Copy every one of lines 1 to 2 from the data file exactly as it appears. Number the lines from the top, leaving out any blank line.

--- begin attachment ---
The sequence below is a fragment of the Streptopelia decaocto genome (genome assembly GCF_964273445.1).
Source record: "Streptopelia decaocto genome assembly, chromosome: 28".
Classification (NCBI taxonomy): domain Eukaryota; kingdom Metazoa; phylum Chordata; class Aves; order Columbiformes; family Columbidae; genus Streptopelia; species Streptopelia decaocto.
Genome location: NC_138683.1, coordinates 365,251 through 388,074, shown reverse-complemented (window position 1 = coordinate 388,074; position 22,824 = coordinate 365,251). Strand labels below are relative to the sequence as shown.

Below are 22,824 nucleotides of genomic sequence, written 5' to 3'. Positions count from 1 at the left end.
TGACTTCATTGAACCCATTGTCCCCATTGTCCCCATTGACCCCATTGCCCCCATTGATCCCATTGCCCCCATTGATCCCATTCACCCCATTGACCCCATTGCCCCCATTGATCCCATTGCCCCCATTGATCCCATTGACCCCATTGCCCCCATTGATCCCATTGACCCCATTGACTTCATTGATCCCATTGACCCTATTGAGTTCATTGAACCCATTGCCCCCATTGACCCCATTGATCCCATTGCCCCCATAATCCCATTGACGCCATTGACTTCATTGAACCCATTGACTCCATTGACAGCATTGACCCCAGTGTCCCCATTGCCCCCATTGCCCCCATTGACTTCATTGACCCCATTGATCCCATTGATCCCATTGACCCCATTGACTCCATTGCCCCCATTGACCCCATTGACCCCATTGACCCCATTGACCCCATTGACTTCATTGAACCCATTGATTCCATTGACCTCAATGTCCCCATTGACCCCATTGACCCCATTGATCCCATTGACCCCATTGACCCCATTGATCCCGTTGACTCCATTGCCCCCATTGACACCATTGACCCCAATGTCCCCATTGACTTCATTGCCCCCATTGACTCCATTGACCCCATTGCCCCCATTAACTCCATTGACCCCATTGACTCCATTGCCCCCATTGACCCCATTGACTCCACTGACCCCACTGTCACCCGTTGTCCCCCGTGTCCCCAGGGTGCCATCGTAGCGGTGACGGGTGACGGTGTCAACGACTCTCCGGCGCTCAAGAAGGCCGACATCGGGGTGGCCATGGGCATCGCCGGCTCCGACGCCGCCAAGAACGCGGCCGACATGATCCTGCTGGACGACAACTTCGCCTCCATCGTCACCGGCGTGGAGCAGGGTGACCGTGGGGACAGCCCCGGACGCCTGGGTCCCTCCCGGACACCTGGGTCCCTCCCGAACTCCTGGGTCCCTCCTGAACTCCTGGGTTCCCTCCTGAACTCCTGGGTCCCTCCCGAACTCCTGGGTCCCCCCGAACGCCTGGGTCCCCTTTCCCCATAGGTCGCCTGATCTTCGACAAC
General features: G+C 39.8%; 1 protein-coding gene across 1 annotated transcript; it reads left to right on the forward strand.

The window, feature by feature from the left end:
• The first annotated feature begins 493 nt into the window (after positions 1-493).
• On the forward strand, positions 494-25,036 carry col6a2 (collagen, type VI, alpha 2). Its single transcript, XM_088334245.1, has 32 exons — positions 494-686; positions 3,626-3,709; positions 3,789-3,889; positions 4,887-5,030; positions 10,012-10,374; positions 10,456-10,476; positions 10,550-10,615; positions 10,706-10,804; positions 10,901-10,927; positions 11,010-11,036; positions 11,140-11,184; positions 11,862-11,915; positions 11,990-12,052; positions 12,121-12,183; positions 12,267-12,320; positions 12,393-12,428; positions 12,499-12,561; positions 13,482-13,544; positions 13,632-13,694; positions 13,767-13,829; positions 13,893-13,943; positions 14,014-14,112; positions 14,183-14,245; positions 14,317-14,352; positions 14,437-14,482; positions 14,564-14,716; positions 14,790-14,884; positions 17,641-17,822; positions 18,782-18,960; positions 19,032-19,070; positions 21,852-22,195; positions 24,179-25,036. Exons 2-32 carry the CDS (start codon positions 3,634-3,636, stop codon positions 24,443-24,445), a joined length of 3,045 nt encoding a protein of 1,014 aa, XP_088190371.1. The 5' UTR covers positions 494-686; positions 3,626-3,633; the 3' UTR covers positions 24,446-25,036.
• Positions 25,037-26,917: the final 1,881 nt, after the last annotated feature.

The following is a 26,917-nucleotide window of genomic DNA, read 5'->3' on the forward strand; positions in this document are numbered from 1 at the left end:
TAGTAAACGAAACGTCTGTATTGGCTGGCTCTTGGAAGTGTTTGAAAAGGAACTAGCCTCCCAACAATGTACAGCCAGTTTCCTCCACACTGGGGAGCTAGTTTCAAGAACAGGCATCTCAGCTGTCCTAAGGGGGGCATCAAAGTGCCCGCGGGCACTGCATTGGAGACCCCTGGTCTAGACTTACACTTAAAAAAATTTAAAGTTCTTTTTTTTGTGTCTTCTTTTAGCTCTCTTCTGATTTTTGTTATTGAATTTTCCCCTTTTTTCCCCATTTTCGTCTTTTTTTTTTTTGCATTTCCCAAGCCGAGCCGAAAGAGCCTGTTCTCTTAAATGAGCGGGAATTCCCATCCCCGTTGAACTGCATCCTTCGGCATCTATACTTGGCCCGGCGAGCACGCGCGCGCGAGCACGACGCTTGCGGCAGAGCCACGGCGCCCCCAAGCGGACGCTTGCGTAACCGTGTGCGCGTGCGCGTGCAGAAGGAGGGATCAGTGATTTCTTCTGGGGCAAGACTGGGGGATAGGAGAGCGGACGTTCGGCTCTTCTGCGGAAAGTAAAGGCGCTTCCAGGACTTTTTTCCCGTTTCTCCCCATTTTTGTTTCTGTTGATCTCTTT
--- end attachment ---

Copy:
The sequence below is a fragment of the Streptopelia decaocto genome (genome assembly GCF_964273445.1).
Source record: "Streptopelia decaocto genome assembly, chromosome: 28".